In June 2017, the OECD held a roundtable on competition issues on aftermarkets to compare national approaches to a number of competition issues with respect to aftermarkets. The discussion was supported by expert advisors, written contributions from the participating delegations and the secretariat`s background document. Aftermarkets are markets for the supply of products or services necessary for the use or use of a relatively durable device that has already been acquired. Primary and after-sales markets are very common in the economy. Typical examples are cars and auto parts/repair services, printers and ink cartridges, as well as computers and software, to name a few. Although economists at the Chicago school consider consumers to be theoretically far-sighted and rational, the results of a series of empirical economic literatures emphasize that, in many cases, consumers are very short-sighted compared to the decisions developed. Thus, it is now accepted that post-market monopolization causes potential damage, even if consumers are fully informed of the overall cost of the life cycle with the competitive primary market. Aftermarket refers to the sale of something after it was initially placed on the market for sale. With regard to securities transactions, the aftermarket refers, for example, to the situation in which an investor buys a security from another investor and not from the issuer after its initial issue on the primary market.

It is also called a secondary market. Fixing or pooling aftermarket products with initial equipment could also be the post-marketing strategy. [10] [11] Here is a list of factors that make post-market monopolization more damaging. [7] There are two essential elements of the post-market: the installed base and the lock-in effect. [6] [7] [8] For sufficient demand for after-sales products, it is necessary to have a number of bases installed from initial equipment customers. [9] Lock-in effect or basic opportunism installed refers to the situation in which customers can consume only products derived from the original equipment manufacturer. This term is also commonly used in the automotive industry to guide the market for spare parts, accessories and equipment for the maintenance or improvement of a vehicle after its sale to the consumer. Some states allow insurance companies to use after-sales parts without consumer consent, some states require consumers to be informed that aftermarket parts have been used on their vehicles, some states require consumer approval for the use of after-sales parts, and in some states, the use of aftermarket parts for vehicle repair is prohibited.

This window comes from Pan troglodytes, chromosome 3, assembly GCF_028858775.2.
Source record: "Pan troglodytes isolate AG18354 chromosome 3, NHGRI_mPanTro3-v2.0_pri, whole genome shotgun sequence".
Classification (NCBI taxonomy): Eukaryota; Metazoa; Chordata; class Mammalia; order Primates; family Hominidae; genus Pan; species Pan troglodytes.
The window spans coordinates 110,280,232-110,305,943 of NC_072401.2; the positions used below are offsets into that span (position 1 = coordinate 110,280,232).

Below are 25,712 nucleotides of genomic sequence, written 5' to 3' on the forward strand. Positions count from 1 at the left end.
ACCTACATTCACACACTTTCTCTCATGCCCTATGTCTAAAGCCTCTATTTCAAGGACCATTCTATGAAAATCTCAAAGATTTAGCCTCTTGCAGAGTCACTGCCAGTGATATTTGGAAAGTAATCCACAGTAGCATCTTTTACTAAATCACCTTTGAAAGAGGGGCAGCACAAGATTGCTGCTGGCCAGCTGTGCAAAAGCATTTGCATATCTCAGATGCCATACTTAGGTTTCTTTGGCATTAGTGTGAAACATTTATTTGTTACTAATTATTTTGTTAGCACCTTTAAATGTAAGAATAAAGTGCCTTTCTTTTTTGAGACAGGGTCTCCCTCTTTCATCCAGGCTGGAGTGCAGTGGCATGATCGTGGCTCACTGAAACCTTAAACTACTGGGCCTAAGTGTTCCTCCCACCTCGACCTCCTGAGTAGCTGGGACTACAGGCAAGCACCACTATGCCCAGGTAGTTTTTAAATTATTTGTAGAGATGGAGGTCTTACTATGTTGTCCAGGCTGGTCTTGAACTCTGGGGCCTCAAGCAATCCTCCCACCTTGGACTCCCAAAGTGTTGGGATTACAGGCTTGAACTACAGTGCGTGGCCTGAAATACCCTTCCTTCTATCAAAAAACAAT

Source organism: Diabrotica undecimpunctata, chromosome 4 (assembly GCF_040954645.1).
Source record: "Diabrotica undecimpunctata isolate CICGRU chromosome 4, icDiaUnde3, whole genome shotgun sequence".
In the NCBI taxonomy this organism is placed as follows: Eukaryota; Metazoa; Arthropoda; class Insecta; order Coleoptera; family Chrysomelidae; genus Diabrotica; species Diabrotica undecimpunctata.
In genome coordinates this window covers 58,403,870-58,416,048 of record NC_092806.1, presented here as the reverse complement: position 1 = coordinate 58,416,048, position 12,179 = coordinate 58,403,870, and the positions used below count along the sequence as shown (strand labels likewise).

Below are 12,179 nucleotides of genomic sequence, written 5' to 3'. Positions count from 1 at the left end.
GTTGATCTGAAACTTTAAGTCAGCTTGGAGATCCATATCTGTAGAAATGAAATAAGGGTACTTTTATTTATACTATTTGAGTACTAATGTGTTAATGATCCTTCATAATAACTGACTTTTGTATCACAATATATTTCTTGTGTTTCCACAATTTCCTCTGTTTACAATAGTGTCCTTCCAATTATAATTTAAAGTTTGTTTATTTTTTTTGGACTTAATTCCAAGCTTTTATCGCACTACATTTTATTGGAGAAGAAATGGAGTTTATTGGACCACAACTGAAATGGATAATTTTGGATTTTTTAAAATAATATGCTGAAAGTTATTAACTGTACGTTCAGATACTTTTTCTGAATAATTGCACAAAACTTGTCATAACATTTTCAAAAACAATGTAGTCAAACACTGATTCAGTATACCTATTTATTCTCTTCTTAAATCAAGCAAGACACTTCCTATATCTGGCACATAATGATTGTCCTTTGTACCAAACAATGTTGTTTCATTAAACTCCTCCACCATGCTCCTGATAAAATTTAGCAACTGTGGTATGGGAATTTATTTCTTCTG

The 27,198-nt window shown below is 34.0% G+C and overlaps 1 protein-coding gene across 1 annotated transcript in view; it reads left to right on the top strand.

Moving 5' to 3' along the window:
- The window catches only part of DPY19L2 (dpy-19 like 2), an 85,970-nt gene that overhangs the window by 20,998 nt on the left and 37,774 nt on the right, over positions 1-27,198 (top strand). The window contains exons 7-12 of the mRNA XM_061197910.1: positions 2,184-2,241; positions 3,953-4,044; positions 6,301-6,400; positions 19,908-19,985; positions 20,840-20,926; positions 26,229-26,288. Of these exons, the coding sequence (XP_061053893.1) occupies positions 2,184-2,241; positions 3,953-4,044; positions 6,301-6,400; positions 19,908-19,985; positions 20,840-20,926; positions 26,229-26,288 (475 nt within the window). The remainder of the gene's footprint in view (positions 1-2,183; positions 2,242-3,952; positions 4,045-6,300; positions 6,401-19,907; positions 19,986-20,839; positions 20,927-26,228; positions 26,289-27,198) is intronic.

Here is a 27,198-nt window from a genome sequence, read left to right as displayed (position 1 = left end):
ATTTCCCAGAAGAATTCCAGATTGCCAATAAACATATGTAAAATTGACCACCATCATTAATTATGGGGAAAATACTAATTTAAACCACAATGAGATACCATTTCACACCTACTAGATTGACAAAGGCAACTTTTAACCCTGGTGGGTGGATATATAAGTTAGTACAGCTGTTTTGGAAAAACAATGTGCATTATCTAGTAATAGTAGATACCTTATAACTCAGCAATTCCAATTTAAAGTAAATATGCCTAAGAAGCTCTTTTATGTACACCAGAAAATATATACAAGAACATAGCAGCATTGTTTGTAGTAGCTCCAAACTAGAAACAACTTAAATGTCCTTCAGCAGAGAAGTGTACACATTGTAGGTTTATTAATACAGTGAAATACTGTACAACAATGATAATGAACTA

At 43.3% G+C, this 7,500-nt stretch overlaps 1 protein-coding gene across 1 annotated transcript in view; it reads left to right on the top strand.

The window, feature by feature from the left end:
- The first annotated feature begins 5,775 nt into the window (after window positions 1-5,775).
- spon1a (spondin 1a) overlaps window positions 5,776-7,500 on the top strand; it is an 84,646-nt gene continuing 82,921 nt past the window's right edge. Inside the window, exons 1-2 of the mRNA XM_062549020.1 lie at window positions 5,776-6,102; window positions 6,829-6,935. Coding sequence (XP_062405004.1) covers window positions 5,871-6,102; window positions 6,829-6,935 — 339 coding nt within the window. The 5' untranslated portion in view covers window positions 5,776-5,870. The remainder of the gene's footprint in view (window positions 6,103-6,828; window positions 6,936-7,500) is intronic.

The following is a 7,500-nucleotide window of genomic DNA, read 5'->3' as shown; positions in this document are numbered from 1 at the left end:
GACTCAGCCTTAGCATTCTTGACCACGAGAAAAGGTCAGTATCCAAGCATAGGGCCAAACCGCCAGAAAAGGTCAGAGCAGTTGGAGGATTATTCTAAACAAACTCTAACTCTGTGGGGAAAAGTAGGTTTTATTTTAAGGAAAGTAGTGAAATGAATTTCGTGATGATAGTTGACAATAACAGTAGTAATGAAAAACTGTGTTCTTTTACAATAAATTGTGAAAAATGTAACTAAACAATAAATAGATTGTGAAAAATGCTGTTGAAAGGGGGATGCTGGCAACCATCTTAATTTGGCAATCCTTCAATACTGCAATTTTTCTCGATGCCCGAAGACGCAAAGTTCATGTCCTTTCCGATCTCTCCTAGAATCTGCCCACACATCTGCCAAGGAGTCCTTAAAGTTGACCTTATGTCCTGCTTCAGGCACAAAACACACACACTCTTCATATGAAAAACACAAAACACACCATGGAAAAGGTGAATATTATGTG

It can also be used to refer to any additional market created by a product after the primary market. Unlike the Chicago school, the post-Chicago school argues that after-sales monopolization could adversely affect consumer well-being, as this could justify the following reasons:[7] [8] These two essential installed base and locking effects make after-sales less volatile compared to the primary market and are therefore more profitable. [6] [7] In addition, the Chicago school argues that after-sales monopolization allows producers to invest in improving the quality of their first equipment; Consumers can benefit from quality primary goods at lower prices and overall economic efficiency increases. [2] [3] In the economic literature, the term „post-market“ refers to a secondary market for complementary goods and services 1, or 2) in relation to its primary primary products (initial equipment). [1] [2] [3] In many sectors, the primary market is made up of durable goods, while after-sales consists of consumable or unsustainable products or services. [4] Once a primary product is purchased, consumers must purchase products or services that are compatible with that primary product after they are put on the market.